The 1980s got off to a poor start with the early 1980s producing some of the lamest country music ever recorded, as the Urban Cowboy movie wrecked havoc on the genre. Fortunately, there was still good country music being released. The first flowering of the late 1980s “New Traditionalist” movement arrived in 1981 with the first hits of Ricky Skaggs and George Strait, but they remained outliers until 1986 as far as good new artists were concerned. The latter part of the decade, however, produced some truly excellent country music with the 1986 arrival of Randy Travis and company.
Here are some more songs that I liked and remember. See if you recall any of these records:
“Everybody Needs Love On A Saturday Night”– The Maines Brothers Band
This 1985 song was the biggest hit (#24) for a bunch of talented musicians, some of whom went on to bigger and better things. Lloyd Maines is a leading steel guitar whiz and record producer – his daughter is Natalie Maines of the Dixie Chicks. Three other brothers of Lloyd’s were in this band, as well.
“I Wish That I Could Fall In Love Today” – Barbara Mandrell
This 1988 slightly re-titled cover of Warren Smith’s big hit from 1960 was to be Barbara’s last top ten recording. It is one of my favorite Barbara Mandrell recordings.
“Save Me” – Louise Mandrell
Louise never quite emerged from her big sister’s shadow but this #6 single from 1983 shows that a lack of talent wasn’t the problem.
“My First Country Song” – Dean Martin with Conway Twitty
Not really – Dean had recorded many country songs to great effect, although never with country accompaniment. The album from which this 1983 song was taken, was actually the last album the 66-year-old Dean would record after a hugely successful career as a pop singer, movie star , television star and stage performer. In his time very few performers were bigger stars than Dean Martin. Conway Twitty wrote this song and performed it with Dean. It wasn’t a huge hit (#35) but it was an interesting ending to one of the greatest careers in American entertainment history.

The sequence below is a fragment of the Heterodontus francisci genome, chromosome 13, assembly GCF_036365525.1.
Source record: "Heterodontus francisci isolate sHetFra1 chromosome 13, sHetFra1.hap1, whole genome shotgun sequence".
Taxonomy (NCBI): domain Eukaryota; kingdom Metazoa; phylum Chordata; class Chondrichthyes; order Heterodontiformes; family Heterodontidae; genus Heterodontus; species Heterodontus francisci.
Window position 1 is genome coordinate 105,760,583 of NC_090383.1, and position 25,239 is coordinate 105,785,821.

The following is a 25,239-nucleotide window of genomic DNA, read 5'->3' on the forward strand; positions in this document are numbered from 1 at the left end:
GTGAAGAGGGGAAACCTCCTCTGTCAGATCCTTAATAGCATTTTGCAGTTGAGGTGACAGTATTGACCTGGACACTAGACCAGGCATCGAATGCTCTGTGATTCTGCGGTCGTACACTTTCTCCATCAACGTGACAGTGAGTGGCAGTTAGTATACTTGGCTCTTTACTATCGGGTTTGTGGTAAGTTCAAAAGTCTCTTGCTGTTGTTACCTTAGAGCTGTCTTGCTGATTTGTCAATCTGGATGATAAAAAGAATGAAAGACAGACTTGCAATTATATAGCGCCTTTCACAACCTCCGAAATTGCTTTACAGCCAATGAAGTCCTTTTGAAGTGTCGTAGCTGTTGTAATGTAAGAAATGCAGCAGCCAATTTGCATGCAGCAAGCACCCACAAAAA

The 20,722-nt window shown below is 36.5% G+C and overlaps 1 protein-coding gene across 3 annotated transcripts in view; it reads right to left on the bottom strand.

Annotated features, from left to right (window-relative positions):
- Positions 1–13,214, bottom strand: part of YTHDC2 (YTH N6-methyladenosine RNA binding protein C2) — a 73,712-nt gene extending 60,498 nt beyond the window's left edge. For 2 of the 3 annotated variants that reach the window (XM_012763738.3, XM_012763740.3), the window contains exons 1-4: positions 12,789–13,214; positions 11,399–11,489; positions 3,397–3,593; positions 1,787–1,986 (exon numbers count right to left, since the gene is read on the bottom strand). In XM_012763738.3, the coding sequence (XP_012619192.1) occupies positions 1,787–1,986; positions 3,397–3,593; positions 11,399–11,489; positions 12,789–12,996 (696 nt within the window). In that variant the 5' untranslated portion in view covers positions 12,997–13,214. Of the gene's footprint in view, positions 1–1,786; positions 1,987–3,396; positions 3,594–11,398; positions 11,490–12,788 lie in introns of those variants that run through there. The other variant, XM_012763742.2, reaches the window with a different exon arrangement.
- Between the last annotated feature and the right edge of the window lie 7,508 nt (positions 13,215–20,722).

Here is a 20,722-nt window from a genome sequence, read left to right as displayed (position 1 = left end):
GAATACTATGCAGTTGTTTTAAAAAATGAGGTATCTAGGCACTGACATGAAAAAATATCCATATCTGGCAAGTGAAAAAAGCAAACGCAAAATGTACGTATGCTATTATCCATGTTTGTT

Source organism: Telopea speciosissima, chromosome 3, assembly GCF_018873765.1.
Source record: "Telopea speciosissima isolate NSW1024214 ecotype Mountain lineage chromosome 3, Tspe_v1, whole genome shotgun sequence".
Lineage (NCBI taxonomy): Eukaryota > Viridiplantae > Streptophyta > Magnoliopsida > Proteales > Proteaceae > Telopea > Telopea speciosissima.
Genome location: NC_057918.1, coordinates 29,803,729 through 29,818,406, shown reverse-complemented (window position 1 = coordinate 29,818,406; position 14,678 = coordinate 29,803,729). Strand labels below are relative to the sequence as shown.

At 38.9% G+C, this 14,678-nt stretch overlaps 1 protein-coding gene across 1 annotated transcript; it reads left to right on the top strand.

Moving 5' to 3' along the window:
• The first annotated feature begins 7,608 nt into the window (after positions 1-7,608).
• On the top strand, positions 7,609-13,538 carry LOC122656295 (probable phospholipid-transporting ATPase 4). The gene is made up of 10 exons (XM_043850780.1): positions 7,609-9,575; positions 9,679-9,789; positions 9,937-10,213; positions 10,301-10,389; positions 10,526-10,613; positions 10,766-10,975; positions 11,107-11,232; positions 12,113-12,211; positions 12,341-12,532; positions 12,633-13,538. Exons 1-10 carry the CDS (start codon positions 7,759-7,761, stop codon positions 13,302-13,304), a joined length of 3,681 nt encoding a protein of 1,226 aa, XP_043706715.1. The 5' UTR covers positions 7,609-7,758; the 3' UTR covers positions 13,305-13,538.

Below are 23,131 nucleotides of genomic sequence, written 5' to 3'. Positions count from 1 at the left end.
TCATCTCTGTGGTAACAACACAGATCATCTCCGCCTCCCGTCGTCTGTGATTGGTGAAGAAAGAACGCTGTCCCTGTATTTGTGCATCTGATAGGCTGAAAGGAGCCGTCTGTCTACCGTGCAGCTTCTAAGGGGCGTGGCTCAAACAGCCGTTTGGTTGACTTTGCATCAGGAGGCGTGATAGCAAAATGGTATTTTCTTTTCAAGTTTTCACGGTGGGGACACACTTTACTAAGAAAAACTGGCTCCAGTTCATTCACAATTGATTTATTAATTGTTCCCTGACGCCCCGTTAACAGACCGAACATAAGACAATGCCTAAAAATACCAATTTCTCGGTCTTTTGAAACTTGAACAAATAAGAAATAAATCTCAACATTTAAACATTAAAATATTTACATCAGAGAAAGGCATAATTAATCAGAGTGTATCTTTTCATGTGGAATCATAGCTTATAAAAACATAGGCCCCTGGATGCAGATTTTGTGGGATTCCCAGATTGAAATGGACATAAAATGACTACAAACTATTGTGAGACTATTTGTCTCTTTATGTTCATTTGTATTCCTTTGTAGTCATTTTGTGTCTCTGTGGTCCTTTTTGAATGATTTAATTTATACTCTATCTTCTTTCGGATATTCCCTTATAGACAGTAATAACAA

“You Are My Music, You Are My Song”– Wayne Massey with Charly McClain
Wayne Massey was a soap opera heartthrob and his wife Charly was stunningly attractive. This 1986 hit was one of two top tens the duo would have, although Charly had a very successful career as a solo act.
“Love At The Five and Dime“– Kathy Mattea
This #3 hit from 1986 was Kathy’s first top ten recording after seven chart singles that failed to crack the top twenty. The next fourteen singles would all reach the top ten, but this Nanci Griffith song was the launching pad from which all future hits would be delivered. Her biggest hit was the 1988 CMA Single of the Year “Eighteen Wheels and A Dozen Roses”.
“Long Line of Empties” – Darrell McCall
Darrell was as good a singer as ever existed but he also was a little too country for his time. This song got to #43 for him in 1980, his penultimate chart hit.
“Timeless and True Love” – The McCarters
For one brief shining moment in 1988, the McCarters were producing music unlike anything heard on the radio in years. Their debut album produced two top five hits in this song (#5) and “The Gift” (#4) as this sister act consisting of Jennifer and her younger twin sisters charmed listeners with their unique sound. For the follow-up album Warner Brothers re-captioned the group as Jennifer McCarter & The McCarters and went for a more commercial sound, and watched the singles fade away.
“Who’s Cheatin’ Who” – Charly McClain
Charly McClain was probably the most attractive female recording during the late 1970s and early 1980s. This 1981 hit was her first #1 recording (she would have three) and third top ten recording (she would have fourteen top ten recordings). Alan Jackson would have a hit on this song years later.
“Hello Daddy, Good Morning Darling” – Mel McDaniel
A honky-tonk lament (‘I traded “hello Daddy” and “good morning Darling” for this’), this 1980 song barely cracked the top forty but remains my favorite Mel McDaniel song. Mel would start having some top ten singles shortly after this, but the top tens were sort of mixed in with a bunch of lesser hits. Most people remember Mel for his lone #1 “Baby’s Got Her Blue Jeans On”.